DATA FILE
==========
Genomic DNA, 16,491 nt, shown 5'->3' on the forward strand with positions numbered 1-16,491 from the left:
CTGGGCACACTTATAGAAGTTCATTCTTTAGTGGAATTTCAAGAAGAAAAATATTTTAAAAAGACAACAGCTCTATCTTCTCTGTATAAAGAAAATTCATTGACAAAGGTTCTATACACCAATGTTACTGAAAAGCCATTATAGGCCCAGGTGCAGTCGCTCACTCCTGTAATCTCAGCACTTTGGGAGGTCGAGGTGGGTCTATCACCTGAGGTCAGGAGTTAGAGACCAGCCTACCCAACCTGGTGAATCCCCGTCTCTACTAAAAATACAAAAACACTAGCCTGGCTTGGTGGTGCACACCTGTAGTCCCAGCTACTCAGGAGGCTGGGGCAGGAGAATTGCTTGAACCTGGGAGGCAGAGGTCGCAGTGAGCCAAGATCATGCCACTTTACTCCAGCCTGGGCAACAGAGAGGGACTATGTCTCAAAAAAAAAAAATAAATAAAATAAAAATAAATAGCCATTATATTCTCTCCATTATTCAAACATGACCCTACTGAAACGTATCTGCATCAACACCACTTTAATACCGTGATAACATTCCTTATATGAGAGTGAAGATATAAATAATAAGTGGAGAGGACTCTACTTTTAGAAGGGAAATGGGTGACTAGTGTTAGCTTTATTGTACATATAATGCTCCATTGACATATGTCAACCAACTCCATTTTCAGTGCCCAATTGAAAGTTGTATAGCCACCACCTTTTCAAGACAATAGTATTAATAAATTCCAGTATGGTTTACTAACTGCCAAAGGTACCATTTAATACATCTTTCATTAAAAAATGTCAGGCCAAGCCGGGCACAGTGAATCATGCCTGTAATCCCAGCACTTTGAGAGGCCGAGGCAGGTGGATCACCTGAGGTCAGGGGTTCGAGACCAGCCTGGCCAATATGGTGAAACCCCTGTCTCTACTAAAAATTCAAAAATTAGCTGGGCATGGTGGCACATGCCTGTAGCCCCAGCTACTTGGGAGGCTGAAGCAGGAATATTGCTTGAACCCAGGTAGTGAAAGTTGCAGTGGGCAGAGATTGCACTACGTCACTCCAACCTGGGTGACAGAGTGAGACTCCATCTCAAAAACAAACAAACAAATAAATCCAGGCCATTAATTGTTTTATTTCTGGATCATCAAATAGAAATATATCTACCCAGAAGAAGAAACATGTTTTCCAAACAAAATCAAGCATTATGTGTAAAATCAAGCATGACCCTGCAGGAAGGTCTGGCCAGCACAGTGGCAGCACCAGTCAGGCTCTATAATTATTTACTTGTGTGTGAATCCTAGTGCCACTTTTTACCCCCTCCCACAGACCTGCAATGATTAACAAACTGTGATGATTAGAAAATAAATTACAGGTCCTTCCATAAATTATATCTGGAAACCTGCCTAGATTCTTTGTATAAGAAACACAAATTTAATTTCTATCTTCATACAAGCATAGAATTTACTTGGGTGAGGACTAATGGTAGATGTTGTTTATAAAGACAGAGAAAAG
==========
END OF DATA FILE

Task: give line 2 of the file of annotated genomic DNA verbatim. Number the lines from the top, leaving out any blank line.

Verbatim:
CTGGGCACACTTATAGAAGTTCATTCTTTAGTGGAATTTCAAGAAGAAAAATATTTTAAAAAGACAACAGCTCTATCTTCTCTGTATAAAGAAAATTCATTGACAAAGGTTCTATACACCAATGTTACTGAAAAGCCATTATAGGCCCAGGTGCAGTCGCTCACTCCTGTAATCTCAGCACTTTGGGAGGTCGAGGTGGGTCTATCACCTGAGGTCAGGAGTTAGAGACCAGCCTACCCAACCTGGTGAATCCCCGTCTCTACTAAAAATACAAAAACACTAGCCTGGCTTGGTGGTGCACACCTGTAGTCCCAGCTACTCAGGAGGCTGGGGCAGGAGAATTGCTTGAACCTGGGAGGCAGAGGTCGCAGTGAGCCAAGATCATGCCACTTTACTCCAGCCTGGGCAACAGAGAGGGACTATGTCTCAAAAAAAAAAAATAAATAAAATAAAAATAAATAGCCATTATATTCTCTCCATTATTCAAACATGACCCTACTGAAACGTATCTGCATCAACACCACTTTAATACCGTGATAACATTCCTTATATGAGAGTGAAGATATAAATAATAAGTGGAGAGGACTCTACTTTTAGAAGGGAAATGGGTGACTAGTGTTAGCTTTATTGTACATATAATGCTCCATTGACATATGTCAACCAACTCCATTTTCAGTGCCCAATTGAAAGTTGTATAGCCACCACCTTTTCAAGACAATAGTATTAATAAATTCCAGTATGGTTTACTAACTGCCAAAGGTACCATTTAATACATCTTTCATTAAAAAATGTCAGGCCAAGCCGGGCACAGTGAATCATGCCTGTAATCCCAGCACTTTGAGAGGCCGAGGCAGGTGGATCACCTGAGGTCAGGGGTTCGAGACCAGCCTGGCCAATATGGTGAAACCCCTGTCTCTACTAAAAATTCAAAAATTAGCTGGGCATGGTGGCACATGCCTGTAGCCCCAGCTACTTGGGAGGCTGAAGCAGGAATATTGCTTGAACCCAGGTAGTGAAAGTTGCAGTGGGCAGAGATTGCACTACGTCACTCCAACCTGGGTGACAGAGTGAGACTCCATCTCAAAAACAAACAAACAAATAAATCCAGGCCATTAATTGTTTTATTTCTGGATCATCAAATAGAAATATATCTACCCAGAAGAAGAAACATGTTTTCCAAACAAAATCAAGCATTATGTGTAAAATCAAGCATGACCCTGCAGGAAGGTCTGGCCAGCACAGTGGCAGCACCAGTCAGGCTCTATAATTATTTACTTGTGTGTGAATCCTAGTGCCACTTTTTACCCCCTCCCACAGACCTGCAATGATTAACAAACTGTGATGATTAGAAAATAAATTACAGGTCCTTCCATAAATTATATCTGGAAACCTGCCTAGATTCTTTGTATAAGAAACACAAATTTAATTTCTATCTTCATACAAGCATAGAATTTACTTGGGTGAGGACTAATGGTAGATGTTGTTTATAAAGACAGAGAAAAG